When The Florida Orchestra's season comes to a close in six months and we look back on those stick-to-the-ribs highlights, this weekend's program will stand out as a keeper.
The all-American fare seems harmless enough on paper, but seeing and hearing John Corigliano's Piano Concerto unfold - or does it explode? - up close and personal is worth more than the price of admission.
In fact, the folks attending "Phantom of the Opera" next door at the Tampa Bay Performing Arts Center missed the real action Friday night, because soloist William Wolfram didn't just convince most of his Ferguson Hall audience, he conquered them.
Oh, sure, this was a so-called "modern" work, with some atonal dissonance sprinkled over stark octaves and irregular rhythms - guaranteed to rankle traditionalists. But Corigliano also wrote an old-fashioned modern concerto, one that grabs the emotions while impressing with its steely virtuosity.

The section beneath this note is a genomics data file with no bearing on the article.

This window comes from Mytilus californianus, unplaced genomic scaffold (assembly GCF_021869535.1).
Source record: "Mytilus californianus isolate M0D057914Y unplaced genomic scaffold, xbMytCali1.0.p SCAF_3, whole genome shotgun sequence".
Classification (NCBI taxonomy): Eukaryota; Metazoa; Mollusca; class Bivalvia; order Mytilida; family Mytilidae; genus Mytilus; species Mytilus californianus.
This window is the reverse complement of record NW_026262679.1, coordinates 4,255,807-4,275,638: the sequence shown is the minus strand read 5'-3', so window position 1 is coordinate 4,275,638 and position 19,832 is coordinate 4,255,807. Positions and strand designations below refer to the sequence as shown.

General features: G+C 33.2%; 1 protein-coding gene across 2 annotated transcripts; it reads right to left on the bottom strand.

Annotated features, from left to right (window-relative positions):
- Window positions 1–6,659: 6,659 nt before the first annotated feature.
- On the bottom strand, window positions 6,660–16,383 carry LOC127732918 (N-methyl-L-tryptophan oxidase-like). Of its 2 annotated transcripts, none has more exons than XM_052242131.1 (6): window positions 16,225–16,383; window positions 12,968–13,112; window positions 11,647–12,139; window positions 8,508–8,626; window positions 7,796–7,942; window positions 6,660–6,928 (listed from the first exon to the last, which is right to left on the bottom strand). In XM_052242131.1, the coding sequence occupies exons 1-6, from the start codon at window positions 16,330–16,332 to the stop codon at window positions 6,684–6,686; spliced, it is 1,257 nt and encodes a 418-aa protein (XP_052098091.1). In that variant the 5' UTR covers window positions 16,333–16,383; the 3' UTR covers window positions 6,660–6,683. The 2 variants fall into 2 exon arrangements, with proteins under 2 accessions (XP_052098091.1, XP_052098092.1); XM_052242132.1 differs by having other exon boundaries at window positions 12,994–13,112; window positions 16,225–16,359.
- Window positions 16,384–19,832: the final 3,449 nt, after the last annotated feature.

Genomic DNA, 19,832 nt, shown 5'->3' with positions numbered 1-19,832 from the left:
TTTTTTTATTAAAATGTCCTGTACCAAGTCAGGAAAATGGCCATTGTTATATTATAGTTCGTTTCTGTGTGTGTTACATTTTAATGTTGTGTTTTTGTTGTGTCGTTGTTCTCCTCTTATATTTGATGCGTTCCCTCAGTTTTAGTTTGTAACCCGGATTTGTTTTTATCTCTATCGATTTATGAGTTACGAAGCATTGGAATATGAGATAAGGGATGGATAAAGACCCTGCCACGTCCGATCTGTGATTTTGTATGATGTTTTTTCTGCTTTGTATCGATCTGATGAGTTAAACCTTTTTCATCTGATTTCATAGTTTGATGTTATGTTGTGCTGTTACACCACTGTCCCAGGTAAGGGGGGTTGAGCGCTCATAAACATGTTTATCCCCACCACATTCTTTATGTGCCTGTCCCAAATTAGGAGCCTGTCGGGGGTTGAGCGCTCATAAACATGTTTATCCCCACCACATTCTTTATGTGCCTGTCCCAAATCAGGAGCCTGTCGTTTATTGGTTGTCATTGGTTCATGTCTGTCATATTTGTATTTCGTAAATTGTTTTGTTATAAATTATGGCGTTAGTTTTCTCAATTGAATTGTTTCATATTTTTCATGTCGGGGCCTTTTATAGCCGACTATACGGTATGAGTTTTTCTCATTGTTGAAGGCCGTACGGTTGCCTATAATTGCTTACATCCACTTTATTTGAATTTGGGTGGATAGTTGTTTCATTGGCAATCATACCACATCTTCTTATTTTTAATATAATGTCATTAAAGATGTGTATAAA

A big man with power to spare, Wolfram attacked his half-ton Steinway early on, capturing the frenetic essence of the first movement's duo cadenzas before cradling in his hands moments of quiet lyricism.
Composed in 1967, the concerto is a rollicking showpiece: dramatic, theatrical, over-the-top and prickly enough to keep listeners guessing.
Wolfram and the orchestra molded its four movements with assurance under the baton of guest conductor Edwin Outwater, and the team did a nice job of balancing savagery and elegance throughout.
Samuel Barber's "Second Essay" opened the night, a pleasant diversion from his ubiquitous "Adagio for Strings" and a piece that grows - with impressive weight - out of three simple themes. After the woodwinds juggled the melodies as a fugue, the entire ensemble wove its textures into a formidable climax.
Outwater devoted the second half to that watershed of American music, Aaron Copland's "Appalachian Spring," played with effortless transparency albeit some unpolished violins at the onset.
The musicians created a landscape of spacious and agreeable harmonies, delicate suspensions, spare textures and a fine sense for light and shade - especially in the famed "Shaker Hymn." Animating every detail at the podium, Outwater seemed not so much to be conducting the piece as riding a horse.
Performances continue tonight at 8 at the Mahaffey Theater in St. Petersburg and Sunday at 7:30 p.m. at Ruth Eckerd Hall in Clearwater.